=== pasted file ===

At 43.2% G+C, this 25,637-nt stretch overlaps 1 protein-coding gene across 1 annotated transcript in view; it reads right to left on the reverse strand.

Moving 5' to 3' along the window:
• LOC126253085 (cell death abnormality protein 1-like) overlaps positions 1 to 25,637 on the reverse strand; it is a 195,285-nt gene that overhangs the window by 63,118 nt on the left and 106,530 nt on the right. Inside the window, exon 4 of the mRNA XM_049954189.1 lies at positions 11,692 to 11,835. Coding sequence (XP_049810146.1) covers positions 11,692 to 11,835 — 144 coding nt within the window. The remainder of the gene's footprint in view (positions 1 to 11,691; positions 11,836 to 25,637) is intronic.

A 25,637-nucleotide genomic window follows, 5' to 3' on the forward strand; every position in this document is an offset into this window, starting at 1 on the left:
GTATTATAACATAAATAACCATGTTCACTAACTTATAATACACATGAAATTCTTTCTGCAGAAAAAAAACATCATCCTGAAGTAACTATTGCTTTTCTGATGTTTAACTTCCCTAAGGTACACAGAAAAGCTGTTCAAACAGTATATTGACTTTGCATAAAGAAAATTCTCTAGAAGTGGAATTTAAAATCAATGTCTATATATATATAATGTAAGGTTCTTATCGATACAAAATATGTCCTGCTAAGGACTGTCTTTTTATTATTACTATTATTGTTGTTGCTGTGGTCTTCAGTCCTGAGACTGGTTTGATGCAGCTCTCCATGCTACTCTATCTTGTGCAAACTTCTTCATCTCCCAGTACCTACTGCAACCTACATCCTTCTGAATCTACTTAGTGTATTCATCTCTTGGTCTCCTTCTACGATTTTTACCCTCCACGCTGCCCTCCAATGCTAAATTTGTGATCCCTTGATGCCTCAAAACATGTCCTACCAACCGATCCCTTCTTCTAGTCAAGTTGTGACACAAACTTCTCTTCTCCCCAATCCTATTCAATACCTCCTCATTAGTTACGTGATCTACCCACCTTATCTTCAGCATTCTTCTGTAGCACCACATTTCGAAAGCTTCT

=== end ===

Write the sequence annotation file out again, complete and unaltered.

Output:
At 43.2% G+C, this 25,637-nt stretch overlaps 1 protein-coding gene across 1 annotated transcript in view; it reads right to left on the reverse strand.

Moving 5' to 3' along the window:
• LOC126253085 (cell death abnormality protein 1-like) overlaps positions 1 to 25,637 on the reverse strand; it is a 195,285-nt gene that overhangs the window by 63,118 nt on the left and 106,530 nt on the right. Inside the window, exon 4 of the mRNA XM_049954189.1 lies at positions 11,692 to 11,835. Coding sequence (XP_049810146.1) covers positions 11,692 to 11,835 — 144 coding nt within the window. The remainder of the gene's footprint in view (positions 1 to 11,691; positions 11,836 to 25,637) is intronic.

A 25,637-nucleotide genomic window follows, 5' to 3' on the forward strand; every position in this document is an offset into this window, starting at 1 on the left:
GTATTATAACATAAATAACCATGTTCACTAACTTATAATACACATGAAATTCTTTCTGCAGAAAAAAAACATCATCCTGAAGTAACTATTGCTTTTCTGATGTTTAACTTCCCTAAGGTACACAGAAAAGCTGTTCAAACAGTATATTGACTTTGCATAAAGAAAATTCTCTAGAAGTGGAATTTAAAATCAATGTCTATATATATATAATGTAAGGTTCTTATCGATACAAAATATGTCCTGCTAAGGACTGTCTTTTTATTATTACTATTATTGTTGTTGCTGTGGTCTTCAGTCCTGAGACTGGTTTGATGCAGCTCTCCATGCTACTCTATCTTGTGCAAACTTCTTCATCTCCCAGTACCTACTGCAACCTACATCCTTCTGAATCTACTTAGTGTATTCATCTCTTGGTCTCCTTCTACGATTTTTACCCTCCACGCTGCCCTCCAATGCTAAATTTGTGATCCCTTGATGCCTCAAAACATGTCCTACCAACCGATCCCTTCTTCTAGTCAAGTTGTGACACAAACTTCTCTTCTCCCCAATCCTATTCAATACCTCCTCATTAGTTACGTGATCTACCCACCTTATCTTCAGCATTCTTCTGTAGCACCACATTTCGAAAGCTTCT